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Exercise

Description

What sort of exercise and how much?

Anything that makes your heart rate increase, gets you warm, mildly out of breath, and mildly sweaty. For example: brisk walking, jogging, swimming, cycling, dancing, etc. You can even use normal activities. For example, fairly heavy housework or gardening can make you out of breath and sweaty. Consider a brisk walk to work, or to the shops, instead of using a car or bus. The activity does not have to be intense. (However, some evidence suggests that for preventing heart disease the more vigorous the activity, the better.)

The minimum to gain health benefits is probably 30 minutes in a day, at least five days per week. However, you do not have to do it all at once. For example, cycling each way to work for 15 minutes each way adds up to 30 minutes. Try to increase the amount to 40-60 minutes on most days if you can, especially if you are obese and aiming to lose weight.

Always check with your GP that the level of exercise planned is safe for you.

Are there any risks with exercise?

If you do some types of sports you risk suffering sprains, and sometimes more serious injuries. You can cut down the risk of injury by always warming up before sport, and by wearing the correct footwear. Endurance sports such as marathon running can cause stress fractures, fatigue, and menstrual periods to stop in some women.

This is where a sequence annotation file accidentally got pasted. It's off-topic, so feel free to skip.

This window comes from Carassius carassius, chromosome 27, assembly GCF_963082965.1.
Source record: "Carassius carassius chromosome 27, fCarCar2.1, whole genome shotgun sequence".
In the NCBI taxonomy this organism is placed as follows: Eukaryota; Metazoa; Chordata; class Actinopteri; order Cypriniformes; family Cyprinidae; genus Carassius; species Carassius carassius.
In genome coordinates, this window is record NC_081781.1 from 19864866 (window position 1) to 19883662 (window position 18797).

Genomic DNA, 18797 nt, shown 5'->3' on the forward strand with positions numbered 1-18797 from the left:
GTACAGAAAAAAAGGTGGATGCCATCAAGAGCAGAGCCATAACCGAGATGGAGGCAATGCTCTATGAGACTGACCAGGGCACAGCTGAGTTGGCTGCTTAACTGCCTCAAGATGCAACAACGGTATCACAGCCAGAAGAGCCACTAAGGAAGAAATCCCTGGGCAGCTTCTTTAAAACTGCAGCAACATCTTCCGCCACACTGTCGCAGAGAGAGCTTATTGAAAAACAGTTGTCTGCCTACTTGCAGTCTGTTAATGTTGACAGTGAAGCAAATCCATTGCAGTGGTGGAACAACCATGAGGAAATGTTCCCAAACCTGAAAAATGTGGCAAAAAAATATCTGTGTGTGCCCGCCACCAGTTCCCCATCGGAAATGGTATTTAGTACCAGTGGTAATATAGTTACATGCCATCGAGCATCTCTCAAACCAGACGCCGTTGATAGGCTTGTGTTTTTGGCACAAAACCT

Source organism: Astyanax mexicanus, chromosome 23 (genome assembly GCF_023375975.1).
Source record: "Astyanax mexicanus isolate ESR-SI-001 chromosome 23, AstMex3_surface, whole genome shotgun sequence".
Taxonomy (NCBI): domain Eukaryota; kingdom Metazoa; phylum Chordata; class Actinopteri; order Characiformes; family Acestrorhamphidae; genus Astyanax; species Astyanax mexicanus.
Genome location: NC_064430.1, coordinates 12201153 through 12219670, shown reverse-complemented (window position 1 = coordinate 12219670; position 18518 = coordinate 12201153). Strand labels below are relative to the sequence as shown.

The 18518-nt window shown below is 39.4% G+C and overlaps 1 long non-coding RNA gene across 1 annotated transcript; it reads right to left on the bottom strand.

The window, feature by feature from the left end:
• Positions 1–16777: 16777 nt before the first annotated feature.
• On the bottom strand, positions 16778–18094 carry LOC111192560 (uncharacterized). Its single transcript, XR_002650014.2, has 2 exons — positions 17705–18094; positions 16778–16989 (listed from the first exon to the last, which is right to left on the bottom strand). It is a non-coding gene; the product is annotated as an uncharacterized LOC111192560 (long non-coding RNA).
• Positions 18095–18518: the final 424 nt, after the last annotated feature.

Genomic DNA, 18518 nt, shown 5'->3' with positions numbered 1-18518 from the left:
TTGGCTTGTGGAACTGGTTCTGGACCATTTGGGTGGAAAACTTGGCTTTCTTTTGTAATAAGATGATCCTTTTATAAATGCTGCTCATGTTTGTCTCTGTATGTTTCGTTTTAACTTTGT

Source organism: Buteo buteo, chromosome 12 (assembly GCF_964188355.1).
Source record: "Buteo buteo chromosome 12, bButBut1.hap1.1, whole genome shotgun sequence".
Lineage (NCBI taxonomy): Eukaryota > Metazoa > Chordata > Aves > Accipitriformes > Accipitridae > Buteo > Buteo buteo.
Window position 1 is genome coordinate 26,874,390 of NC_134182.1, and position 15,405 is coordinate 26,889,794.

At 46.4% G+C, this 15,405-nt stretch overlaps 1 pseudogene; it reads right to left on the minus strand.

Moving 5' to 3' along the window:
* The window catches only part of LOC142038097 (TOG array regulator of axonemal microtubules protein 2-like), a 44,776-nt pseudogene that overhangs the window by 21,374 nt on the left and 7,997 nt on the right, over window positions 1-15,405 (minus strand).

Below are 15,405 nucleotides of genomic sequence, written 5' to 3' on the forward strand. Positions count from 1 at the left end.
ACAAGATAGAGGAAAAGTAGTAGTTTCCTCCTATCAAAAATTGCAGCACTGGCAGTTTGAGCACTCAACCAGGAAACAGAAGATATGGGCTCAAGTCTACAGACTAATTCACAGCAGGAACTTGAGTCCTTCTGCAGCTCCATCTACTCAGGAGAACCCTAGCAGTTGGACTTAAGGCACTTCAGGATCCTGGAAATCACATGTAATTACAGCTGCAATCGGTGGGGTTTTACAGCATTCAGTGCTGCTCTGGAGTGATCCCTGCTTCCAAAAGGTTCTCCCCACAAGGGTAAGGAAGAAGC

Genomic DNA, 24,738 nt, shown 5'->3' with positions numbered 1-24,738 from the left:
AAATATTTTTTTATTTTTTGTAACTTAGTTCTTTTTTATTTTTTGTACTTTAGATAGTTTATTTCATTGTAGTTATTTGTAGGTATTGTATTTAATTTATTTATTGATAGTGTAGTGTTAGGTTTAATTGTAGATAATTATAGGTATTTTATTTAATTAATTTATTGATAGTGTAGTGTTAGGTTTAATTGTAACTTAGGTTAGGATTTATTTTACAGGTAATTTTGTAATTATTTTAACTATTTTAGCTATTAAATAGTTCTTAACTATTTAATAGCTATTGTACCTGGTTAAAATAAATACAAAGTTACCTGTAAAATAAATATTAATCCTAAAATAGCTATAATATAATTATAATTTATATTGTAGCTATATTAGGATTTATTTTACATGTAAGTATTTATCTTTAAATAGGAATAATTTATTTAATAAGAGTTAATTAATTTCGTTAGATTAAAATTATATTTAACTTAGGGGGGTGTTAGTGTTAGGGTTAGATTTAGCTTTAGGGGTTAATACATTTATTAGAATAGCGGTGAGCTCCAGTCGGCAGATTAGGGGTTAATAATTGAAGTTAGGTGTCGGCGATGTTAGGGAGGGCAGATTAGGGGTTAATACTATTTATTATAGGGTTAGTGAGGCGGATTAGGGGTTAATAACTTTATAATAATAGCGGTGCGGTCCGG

Sudden death occasionally occurs in people who are doing some physical activity. This is rare if you are used to moderate physical activity. It is more likely to occur if you do not usually do much physical activity, but then do a sudden bout of vigorous activity such as an intense workout. However, even in this situation, sudden death is uncommon. The potential health gains from physical activity greatly outweigh the small risks involved.

Ask your Rowlands pharmacist for advice if you have any concerns.

Our Advice
  • It is never too late to start doing some physical activity for health, no matter how old or unfit you are. If you have a concern about a medical condition, see a doctor. However, there are few reasons why physical activity may be harmful. A common wrong belief is that physical activity may be "bad for the heart". On the contrary, physical activity is good for most people with heart disease. If you are unfit, it is best to gradually build up your level of activity.
  • Try and keep physical activity high on your list of priorities. If one kind of activity becomes boring, try switching to other types to maintain the health benefits.
  • Some people set their goals too high. For example, aiming for a marathon run. This may take too much time and you may lose enthusiasm.